Kate McCann
Kate McCann

By Kate McCann, Associate Director, Audit & Assurance at Grant Thornton in Belfast

Many businesses across Northern Ireland have seen the doors shut with no indication of when they might open again as a result of the COVID-19 pandemic and the subsequent lockdown.

Not only should you be aware of the trading impact of the pandemic on your business, but also the impact that the current situation may have on your financial statements.

Uncertainty surrounding Brexit and mounting global trade and growth concerns were already causing consternation even before the COVID-19 outbreak. Your business should now be reviewing how to manage the widespread disruption to supply chains, and how to continue trading with the lack of availability or delays to supplies.

For many firms, already under pressure, the impact of this further disruption may be more than you can bear. It is important that you assess how your business has been impacted by COVID-19, and how this affects the going concern assumption. Where issues are identified in relation to the going concern assumption, additional disclosures may be required.

You should also consider if your business will require a post balance sheet event disclosure in your financial statements. For example, at 31 December 2019 there were few reported cases and little confirmed evidence of COVID-19 spread amongst humans, therefore the pandemic would not have an impact on balances within the financial statements at 31 December 2019. However, it would be what is known as a ‘non-adjusting event’.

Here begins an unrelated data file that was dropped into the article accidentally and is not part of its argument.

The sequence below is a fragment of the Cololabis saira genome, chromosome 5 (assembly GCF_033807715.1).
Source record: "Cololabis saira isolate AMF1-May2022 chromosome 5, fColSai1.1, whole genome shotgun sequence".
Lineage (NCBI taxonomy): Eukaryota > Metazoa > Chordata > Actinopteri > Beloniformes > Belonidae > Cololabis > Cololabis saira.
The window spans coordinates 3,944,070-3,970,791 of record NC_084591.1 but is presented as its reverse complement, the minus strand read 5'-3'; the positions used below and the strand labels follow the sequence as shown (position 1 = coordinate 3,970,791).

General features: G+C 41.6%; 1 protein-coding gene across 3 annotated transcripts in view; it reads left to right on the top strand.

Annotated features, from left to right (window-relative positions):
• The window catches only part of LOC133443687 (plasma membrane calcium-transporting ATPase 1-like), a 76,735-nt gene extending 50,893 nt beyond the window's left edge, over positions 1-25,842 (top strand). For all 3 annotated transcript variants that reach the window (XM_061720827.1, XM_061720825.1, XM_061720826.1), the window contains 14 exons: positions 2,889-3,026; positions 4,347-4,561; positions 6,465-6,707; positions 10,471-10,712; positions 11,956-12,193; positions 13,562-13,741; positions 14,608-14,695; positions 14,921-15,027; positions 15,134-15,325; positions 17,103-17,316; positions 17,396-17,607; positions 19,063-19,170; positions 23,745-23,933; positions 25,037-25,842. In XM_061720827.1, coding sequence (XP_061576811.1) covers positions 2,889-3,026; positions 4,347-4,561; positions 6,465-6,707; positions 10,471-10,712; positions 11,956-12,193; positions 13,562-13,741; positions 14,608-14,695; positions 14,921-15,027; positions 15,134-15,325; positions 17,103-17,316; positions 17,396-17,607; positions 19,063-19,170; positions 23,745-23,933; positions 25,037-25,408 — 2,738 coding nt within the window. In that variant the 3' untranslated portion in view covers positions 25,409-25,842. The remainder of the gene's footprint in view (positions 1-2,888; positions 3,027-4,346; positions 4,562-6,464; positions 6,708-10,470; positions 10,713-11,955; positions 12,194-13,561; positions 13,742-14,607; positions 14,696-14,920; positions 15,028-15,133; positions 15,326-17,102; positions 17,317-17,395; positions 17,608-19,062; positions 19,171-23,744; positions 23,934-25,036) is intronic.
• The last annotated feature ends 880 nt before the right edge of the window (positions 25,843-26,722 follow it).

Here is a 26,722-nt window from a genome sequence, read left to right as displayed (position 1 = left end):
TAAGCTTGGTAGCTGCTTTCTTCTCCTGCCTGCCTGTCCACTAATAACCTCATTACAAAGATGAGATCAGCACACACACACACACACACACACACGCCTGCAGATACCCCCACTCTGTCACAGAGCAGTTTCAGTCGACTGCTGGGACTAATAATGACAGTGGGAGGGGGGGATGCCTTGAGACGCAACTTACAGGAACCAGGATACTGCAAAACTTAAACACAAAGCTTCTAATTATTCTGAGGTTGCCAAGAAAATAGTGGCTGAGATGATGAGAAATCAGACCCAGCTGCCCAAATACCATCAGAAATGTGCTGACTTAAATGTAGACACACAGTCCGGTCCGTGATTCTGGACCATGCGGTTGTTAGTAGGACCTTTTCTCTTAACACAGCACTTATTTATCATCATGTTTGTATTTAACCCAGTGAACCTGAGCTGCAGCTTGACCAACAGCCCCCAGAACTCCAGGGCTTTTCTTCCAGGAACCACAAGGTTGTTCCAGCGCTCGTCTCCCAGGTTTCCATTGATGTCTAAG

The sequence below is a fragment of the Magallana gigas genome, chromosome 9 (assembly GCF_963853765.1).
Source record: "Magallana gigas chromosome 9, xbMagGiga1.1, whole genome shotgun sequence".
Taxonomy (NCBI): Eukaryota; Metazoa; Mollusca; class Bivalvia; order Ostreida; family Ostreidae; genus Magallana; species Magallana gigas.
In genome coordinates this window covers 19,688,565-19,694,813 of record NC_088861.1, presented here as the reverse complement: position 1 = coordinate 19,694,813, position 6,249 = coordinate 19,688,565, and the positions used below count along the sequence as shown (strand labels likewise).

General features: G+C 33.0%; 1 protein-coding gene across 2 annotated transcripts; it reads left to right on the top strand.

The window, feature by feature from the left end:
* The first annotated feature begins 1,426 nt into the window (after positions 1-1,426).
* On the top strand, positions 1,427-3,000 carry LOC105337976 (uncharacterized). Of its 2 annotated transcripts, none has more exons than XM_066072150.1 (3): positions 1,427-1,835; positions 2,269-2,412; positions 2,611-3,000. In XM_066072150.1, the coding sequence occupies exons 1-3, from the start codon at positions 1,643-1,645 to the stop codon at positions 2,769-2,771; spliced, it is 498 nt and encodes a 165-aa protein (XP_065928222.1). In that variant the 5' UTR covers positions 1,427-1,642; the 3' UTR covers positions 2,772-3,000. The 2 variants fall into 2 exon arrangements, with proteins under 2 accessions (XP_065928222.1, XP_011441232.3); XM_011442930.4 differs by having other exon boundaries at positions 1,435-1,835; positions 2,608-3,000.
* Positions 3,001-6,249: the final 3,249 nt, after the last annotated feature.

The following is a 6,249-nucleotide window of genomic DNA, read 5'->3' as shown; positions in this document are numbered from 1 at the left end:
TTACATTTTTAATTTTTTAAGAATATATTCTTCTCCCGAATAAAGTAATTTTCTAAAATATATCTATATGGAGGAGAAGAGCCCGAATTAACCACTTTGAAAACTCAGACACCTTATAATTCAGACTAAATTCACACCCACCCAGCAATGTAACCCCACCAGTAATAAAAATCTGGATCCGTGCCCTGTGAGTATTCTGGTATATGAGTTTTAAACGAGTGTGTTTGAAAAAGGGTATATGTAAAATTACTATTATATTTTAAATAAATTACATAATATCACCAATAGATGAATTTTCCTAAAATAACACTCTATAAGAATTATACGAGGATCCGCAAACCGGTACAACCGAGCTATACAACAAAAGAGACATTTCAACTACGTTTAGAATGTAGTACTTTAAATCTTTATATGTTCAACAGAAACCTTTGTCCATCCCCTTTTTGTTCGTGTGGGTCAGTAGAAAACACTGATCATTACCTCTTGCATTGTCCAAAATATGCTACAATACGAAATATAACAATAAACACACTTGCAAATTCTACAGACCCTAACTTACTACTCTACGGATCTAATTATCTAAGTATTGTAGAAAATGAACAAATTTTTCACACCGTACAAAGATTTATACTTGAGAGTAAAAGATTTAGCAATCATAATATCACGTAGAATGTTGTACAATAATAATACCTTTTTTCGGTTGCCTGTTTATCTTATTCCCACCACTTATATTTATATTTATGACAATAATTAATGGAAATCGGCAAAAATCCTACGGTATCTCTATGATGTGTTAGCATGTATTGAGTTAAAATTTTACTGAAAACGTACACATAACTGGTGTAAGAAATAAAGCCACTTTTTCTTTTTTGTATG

Where the impact of the outbreak is material to the financial statements, this will need to be disclosed in the notes as a post balance sheet event, along with an estimate of the financial effect. If the financial effect is not yet known, then this must be also be disclosed.

Where stock is material to the financial statements, your auditors will need to gain comfort over its existence at the reporting date. As a result, they will be required to observe the physical stock count unless it is impracticable to do so.

If, due to the coronavirus, attendance at the stock count is impractical, then it may be possible to carry out alternative procedures. For example, if you can carry out your stock count at a later date, your auditors can attend this count, and roll-back procedures can be performed.

In order to perform roll-back procedures, your auditors will need access to all stock movement since the year end, so you need to ensure your records reflect this. Alternatively, technology could be utilised and if you are carrying out your stock count, but your auditors cannot attend, they could potentially attend by video call.

If it is not possible for your auditors to obtain evidence of stock at the reporting date, then this will have an impact on the audit report.

This situation is changing rapidly. Keeping in touch with your auditor or accountant throughout this time will mean that any potential impact to your financial statements won’t come as a surprise.

For further information or advice, Kate McCann can be contacted at kate.mccann@ie.gt.com

Grant Thornton (NI) LLP specialises in audit, tax and advisory services.